Theologian and Professor James H. Cone to Talk About Race and Faith at St. Peter’s Episcopal Church in Morristown, NJ

Theologian and Professor James H. Cone to Talk About Race and Faith at St. Peter’s Episcopal Church in Morristown, NJ

Racism is still alive and continues to be a sinful, destructive element in our society today, says theologian and professor James H. Cone.

A renowned scholar of black theology, Cone will lecture on his latest book, The Cross and the Lynching Tree, at St. Peter’s Episcopal Church in Morristown as part of the Christine Mary and John Shelby Spong Lecture Series on April 26, 2014. 

Cone is Charles A. Briggs distinguished professor of systematic theology at Union Seminary in Manhattan. His life’s work has been interpreting the Christian faith so that it will make sense to black Christians.

Cone’s message is clear, passionate and didactic.

White Christian churches must acknowledge the enslavement by white supremacists that continues in other forms, he said in a recent interview. “There are more African Americans in prison or jail, on parole or on probation today then there were slaves in 1850,” he said.

According to the US Prison Culture Blog, one in 15 black men is behind bars.  One in 13 African Americans is unable to vote due to laws that deny ex-felons the right to vote.

These are modern day forms of oppression and slavery of black people by our society’s white supremacists, Cone said.  He draws a parallel between the way some Germans ignore the existence of the Holocaust and the way some white Christian churches ignore racism in America today.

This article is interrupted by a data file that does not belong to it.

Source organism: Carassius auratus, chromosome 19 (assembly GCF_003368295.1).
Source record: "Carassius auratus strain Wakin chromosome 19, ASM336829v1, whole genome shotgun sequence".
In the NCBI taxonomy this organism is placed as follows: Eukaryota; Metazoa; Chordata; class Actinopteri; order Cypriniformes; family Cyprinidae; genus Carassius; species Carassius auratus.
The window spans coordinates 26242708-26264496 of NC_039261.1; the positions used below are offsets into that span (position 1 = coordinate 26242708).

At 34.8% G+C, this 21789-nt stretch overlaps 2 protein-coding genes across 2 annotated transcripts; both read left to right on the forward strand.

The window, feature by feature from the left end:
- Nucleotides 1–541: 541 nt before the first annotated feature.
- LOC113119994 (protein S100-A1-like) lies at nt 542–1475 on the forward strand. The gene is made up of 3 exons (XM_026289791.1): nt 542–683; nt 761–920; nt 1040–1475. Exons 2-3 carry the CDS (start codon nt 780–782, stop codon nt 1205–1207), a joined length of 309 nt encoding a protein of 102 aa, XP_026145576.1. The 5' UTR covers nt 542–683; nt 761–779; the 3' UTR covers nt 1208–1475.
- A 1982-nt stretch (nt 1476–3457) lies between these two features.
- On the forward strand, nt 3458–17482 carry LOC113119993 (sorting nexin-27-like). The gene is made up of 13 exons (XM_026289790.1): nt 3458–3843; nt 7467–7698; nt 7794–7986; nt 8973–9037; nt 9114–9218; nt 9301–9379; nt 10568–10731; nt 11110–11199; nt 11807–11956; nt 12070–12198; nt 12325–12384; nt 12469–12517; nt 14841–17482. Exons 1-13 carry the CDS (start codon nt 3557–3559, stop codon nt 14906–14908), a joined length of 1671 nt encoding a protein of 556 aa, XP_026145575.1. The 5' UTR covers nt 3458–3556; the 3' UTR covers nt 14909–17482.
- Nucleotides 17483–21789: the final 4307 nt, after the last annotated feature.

In The Cross and the Lynching Tree, Cone says he cannot understand how the analogy between the crucifixion of Jesus and the lynching tree eluded white Christians. “If you don’t find evil in your society, then you are just like the people who put Jesus on the cross.”

If you don’t go back in history and acknowledge the humiliation, indignity, oppression and violence of 246 years of slavery and the ensuing hatred and brutal violence of  torturing, burning and lynching of black people that existed after the Civil War, racism will continue to exist in its worst forms, hidden under the guise of justice and perhaps even lurking behind Christianity, he said.

“The Civil Rights Movement lasted only 12 years.  You can’t eradicate something that lasted for nearly three centuries in 12 years.”

White Christians must form groups to forcefully oppose white supremacist racist groups, he said. “Violence against people is not Christian.  You are not going to bring people around without serious confrontation.”

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Source: Morristown Green | 

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